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Netscreen Packet Capture - Snoop - MovingPackets.net

Netscreen Packet Capture – Snoop

Packet Capture (cropped)

I’ve worked with Netscreens for a few years now, starting with ScreenOS version 5.x, and when troubleshooting I had always been pointed towards debug flow as the way to see what was going on. I suspect many of you have also been taught:

  • clear db
  • debug flow basic
  • (wait for packets you wanted to capture)
  • undebug all
  • get db stream (to view output)

This is definitely helpful for rule debugging but for simple packet capture is a bit over the top, which is where the snoop command comes in.


To be clear, snoop won’t tell you anything about what decisions the firewall made about the packets, but it’s a simple way to see the actual traffic. Here’s an example of the output produced by snoop:

19944926.0: ethernet2/1(o) len=206:0010dbff2070->00005e000101/8100/0800, tag 1872
              vhl=45, tos=00, id=13096, frag=0000, ttl=64 tlen=188
              udp:ports 500->500, len=168
              00 00 5e 00 00 01 00 10 db a1 27 a1 81 00 07 50     ..^........p....
              08 00 45 00 00 bc 33 28 00 00 40 11 b6 18 01 04     ..E...3([email protected]
              3f 52 01 0e 12 1b 01 f4 01 f4 00 a8 95 79 a8 d3     @4P..........y..
              a6 4a f3 28 34 82 00 00 00 00 00 00 00 00 02 18     ...........3@...
              09 00 00 00 00 00 00 00 00 c2 0a 00 00 ea 00 00     ....a..'........
              00 08 00 00 00 16 00 00 00 b8 02 31 aa 90 00 00     ...P....y.......

Pretty straightforward stuff – you get to see the source and destination IP and protocol (17 is UDP), some header and port information, and the length, followed by a hex dump of some of the packet. That’s enough to see what’s going on in many cases. So how do you use it?

Snoop Configuration

First step, make sure nothing else is filling the debug buffer:

  • undebug all
  • snoop off

Now double check the current status of snoop to make sure it’s not running:

netscreen-> snoop info
Snoop: OFF
Filters Defined: 0, Active Filters 0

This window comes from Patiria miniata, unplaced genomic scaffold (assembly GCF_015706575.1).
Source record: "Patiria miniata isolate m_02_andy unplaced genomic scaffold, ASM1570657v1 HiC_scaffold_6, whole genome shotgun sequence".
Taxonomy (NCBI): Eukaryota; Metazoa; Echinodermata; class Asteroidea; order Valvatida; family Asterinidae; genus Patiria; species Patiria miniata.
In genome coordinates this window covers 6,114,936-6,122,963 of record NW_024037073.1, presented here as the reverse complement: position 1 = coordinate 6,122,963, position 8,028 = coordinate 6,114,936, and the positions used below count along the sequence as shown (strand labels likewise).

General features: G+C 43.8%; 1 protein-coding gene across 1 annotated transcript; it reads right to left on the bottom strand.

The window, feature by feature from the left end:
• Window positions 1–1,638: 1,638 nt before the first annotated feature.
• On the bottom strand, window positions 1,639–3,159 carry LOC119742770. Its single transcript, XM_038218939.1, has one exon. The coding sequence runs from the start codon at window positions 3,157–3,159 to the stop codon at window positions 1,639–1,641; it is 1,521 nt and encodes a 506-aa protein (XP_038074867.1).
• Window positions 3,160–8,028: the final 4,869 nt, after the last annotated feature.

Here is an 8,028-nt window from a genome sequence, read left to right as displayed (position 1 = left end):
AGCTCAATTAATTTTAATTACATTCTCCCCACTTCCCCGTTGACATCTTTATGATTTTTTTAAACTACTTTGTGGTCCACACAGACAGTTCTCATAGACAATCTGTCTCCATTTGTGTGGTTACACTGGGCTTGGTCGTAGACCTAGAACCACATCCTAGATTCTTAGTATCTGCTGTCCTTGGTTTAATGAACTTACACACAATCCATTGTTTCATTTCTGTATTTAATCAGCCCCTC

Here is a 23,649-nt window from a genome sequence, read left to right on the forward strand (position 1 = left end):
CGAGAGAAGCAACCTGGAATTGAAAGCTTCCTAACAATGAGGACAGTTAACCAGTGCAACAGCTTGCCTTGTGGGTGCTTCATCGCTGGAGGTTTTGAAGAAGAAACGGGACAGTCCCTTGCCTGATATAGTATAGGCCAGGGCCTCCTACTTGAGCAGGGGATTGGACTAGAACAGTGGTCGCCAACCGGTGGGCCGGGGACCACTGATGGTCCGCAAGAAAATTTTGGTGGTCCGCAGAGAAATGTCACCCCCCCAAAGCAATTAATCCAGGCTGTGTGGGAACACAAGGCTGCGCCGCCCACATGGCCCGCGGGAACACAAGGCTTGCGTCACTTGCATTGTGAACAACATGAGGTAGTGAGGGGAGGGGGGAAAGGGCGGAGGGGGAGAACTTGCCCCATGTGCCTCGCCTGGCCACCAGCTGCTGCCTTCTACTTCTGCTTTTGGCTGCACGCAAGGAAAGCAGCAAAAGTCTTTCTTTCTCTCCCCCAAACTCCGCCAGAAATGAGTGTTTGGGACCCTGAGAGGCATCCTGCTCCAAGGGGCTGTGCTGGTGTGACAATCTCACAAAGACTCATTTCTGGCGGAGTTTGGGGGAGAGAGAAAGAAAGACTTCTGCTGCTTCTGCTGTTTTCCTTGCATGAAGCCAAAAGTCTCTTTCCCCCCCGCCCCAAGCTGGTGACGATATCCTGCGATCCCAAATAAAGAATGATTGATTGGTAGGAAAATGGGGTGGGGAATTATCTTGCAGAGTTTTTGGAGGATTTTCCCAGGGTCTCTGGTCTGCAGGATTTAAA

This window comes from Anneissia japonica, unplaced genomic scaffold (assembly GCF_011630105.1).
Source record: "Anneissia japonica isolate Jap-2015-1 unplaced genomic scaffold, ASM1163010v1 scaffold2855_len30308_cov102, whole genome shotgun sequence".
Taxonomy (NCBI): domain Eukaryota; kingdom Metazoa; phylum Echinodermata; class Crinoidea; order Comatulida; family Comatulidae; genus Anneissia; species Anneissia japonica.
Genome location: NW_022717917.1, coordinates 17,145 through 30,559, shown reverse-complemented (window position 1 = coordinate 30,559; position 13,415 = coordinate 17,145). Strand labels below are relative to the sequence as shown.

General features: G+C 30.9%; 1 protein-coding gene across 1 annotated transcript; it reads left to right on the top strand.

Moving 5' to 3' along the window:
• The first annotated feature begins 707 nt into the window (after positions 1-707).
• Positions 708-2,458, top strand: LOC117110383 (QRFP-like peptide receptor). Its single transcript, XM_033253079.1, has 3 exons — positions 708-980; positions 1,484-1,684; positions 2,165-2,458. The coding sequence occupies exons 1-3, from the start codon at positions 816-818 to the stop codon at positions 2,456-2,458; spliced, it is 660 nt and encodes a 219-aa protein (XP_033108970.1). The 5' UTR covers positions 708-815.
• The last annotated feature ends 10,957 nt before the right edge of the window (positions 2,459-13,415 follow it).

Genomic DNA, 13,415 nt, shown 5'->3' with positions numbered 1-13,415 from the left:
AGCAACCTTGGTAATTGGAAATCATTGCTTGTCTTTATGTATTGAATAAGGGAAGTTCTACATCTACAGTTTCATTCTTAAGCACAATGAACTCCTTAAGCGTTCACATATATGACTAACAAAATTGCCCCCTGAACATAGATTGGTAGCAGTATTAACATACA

Detail: ON, Detail Display length: 96
Snoop tunnel traffic: ON

In this case there are no filters already defined, so we can create one. As a simple example, let’s filter on a specific IP:

  • snoop filter ip

There are actually a number of options you can add to this command, including IPs, ports, IP protocols and direction (the default is to capture both inbound and outbound). You can also add more than up to eight filters; just issue the snoop filter ip command again and the filter will be added. If we check the status of the snoop again, the new filter shows up and it has an id:

netscreen-> snoop info
    Snoop: OFF
    Filters Defined: 1, Active Filters 1
    Detail: ON, Detail Display length: 96
    Snoop tunnel traffic: ON
    Snoop filter based on:
    id 1(on): IP ip dir(B)

The filter id can be used to individual enable, disable, or delete a filter:

netscreen-> snoop filter id 1 ?
delete               delete snoop filter
off                  turn off snoop filter
on                   turn on snoop filter

Now the filter is in place, let’s clear the old debug buffer before we start adding content:

  • clear dbuf

And finally, we’ll start our snoop:

  • snoop

You’ll be prompted to type y to continue with the snoop. At any point, you can view the current buffered output by issuing:

  • get dbuf stream

If you’re on console, if memory serves, the db stream is mirrored there automatically, but I believe on a VTY you don’t get to see it unless you issue the get db stream command.

When you’re done, stop the snooping:

  • snoop off

If you want to delete the filters you added (all of them):

  • snoop filter delete

…or you can delete individual filters by id.

My 10 Bits

I failed to discover this command’s existence for the longest time, and I have no idea how as it’s incredibly useful; just remember to turn it off afterwards. It feels – subjectively – safer somehow than a debug flow basic, but I welcome your opinions on that statement!

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